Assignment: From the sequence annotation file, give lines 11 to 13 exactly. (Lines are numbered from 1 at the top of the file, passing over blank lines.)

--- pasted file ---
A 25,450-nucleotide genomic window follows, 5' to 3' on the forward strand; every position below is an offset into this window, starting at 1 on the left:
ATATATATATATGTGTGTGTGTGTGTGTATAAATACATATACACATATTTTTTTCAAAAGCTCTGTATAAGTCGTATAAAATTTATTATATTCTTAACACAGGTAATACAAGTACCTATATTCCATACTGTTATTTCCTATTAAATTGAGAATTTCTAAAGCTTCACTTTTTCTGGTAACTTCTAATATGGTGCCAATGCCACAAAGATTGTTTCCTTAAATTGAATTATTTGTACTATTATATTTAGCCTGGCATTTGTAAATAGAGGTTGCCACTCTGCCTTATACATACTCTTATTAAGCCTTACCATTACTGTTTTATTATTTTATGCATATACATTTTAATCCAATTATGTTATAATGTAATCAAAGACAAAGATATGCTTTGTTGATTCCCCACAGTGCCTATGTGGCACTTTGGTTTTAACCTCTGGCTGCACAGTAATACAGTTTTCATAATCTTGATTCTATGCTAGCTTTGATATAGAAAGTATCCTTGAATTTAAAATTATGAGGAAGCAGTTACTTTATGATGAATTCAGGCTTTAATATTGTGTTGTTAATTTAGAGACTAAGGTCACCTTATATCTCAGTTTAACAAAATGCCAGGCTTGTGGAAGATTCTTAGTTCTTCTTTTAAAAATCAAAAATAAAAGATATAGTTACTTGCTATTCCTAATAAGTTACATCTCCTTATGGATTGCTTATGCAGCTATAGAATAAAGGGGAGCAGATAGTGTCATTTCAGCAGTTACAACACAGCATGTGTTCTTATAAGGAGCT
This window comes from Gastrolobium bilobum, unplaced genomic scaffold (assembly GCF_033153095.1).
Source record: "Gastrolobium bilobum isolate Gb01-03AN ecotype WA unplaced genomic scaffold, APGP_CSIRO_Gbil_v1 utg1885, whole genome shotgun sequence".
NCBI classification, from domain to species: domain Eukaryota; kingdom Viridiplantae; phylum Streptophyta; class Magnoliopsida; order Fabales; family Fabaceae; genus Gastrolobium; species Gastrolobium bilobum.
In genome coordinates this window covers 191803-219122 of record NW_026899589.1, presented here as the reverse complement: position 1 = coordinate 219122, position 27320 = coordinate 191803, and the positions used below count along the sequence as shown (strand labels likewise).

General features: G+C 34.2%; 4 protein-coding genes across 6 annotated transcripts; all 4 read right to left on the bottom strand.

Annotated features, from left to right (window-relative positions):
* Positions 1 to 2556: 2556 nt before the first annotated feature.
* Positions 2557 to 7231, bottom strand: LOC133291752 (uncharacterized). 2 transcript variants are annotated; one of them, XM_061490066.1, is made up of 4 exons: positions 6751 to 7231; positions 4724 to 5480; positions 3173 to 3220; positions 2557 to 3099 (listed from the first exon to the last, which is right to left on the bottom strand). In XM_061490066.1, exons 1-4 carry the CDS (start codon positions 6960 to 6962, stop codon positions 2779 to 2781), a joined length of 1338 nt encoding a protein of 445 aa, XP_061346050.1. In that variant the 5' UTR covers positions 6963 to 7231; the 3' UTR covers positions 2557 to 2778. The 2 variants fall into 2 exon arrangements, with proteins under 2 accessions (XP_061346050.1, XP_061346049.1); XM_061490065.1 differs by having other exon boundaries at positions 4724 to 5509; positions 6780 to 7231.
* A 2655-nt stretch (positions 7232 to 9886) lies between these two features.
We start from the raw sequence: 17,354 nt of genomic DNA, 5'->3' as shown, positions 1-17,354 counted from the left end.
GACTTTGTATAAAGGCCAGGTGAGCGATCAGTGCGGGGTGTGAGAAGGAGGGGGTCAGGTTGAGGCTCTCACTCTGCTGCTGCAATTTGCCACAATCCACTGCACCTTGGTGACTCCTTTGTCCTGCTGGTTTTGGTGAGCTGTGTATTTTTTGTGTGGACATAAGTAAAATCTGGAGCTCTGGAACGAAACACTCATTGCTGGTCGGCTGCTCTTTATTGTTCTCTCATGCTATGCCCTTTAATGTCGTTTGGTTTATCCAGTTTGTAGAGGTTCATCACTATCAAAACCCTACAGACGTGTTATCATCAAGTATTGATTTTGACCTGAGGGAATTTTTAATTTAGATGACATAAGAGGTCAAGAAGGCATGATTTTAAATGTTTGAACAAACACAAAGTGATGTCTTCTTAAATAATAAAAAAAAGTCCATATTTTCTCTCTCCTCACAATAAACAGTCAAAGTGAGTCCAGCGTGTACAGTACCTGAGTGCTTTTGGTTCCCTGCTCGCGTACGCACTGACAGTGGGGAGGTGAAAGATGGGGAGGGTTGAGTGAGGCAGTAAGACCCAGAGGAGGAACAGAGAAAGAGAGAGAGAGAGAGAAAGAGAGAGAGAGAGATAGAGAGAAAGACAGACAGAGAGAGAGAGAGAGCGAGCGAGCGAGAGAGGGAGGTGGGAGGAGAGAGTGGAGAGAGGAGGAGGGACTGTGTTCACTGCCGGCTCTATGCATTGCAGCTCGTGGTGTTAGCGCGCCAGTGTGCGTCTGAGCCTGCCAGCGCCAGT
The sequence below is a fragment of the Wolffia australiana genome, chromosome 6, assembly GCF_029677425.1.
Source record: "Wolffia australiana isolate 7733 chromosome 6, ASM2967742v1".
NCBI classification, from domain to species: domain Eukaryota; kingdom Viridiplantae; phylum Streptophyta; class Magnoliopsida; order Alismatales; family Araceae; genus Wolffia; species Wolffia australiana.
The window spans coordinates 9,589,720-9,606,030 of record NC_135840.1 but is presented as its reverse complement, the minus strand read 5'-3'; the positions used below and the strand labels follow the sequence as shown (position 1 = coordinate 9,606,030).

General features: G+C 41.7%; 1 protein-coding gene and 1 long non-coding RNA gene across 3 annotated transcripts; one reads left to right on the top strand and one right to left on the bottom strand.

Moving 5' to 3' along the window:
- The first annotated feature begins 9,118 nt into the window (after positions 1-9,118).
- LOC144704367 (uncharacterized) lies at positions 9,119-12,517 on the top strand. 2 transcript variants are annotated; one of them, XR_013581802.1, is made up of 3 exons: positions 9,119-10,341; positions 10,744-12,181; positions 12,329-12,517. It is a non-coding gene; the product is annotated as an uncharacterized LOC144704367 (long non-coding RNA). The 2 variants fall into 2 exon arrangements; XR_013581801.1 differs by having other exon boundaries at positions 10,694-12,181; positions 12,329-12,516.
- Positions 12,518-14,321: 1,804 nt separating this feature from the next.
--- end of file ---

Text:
* A 2655-nt stretch (positions 7232 to 9886) lies between these two features.
We start from the raw sequence: 17,354 nt of genomic DNA, 5'->3' as shown, positions 1-17,354 counted from the left end.
GACTTTGTATAAAGGCCAGGTGAGCGATCAGTGCGGGGTGTGAGAAGGAGGGGGTCAGGTTGAGGCTCTCACTCTGCTGCTGCAATTTGCCACAATCCACTGCACCTTGGTGACTCCTTTGTCCTGCTGGTTTTGGTGAGCTGTGTATTTTTTGTGTGGACATAAGTAAAATCTGGAGCTCTGGAACGAAACACTCATTGCTGGTCGGCTGCTCTTTATTGTTCTCTCATGCTATGCCCTTTAATGTCGTTTGGTTTATCCAGTTTGTAGAGGTTCATCACTATCAAAACCCTACAGACGTGTTATCATCAAGTATTGATTTTGACCTGAGGGAATTTTTAATTTAGATGACATAAGAGGTCAAGAAGGCATGATTTTAAATGTTTGAACAAACACAAAGTGATGTCTTCTTAAATAATAAAAAAAAGTCCATATTTTCTCTCTCCTCACAATAAACAGTCAAAGTGAGTCCAGCGTGTACAGTACCTGAGTGCTTTTGGTTCCCTGCTCGCGTACGCACTGACAGTGGGGAGGTGAAAGATGGGGAGGGTTGAGTGAGGCAGTAAGACCCAGAGGAGGAACAGAGAAAGAGAGAGAGAGAGAGAAAGAGAGAGAGAGAGATAGAGAGAAAGACAGACAGAGAGAGAGAGAGAGCGAGCGAGCGAGAGAGGGAGGTGGGAGGAGAGAGTGGAGAGAGGAGGAGGGACTGTGTTCACTGCCGGCTCTATGCATTGCAGCTCGTGGTGTTAGCGCGCCAGTGTGCGTCTGAGCCTGCCAGCGCCAGT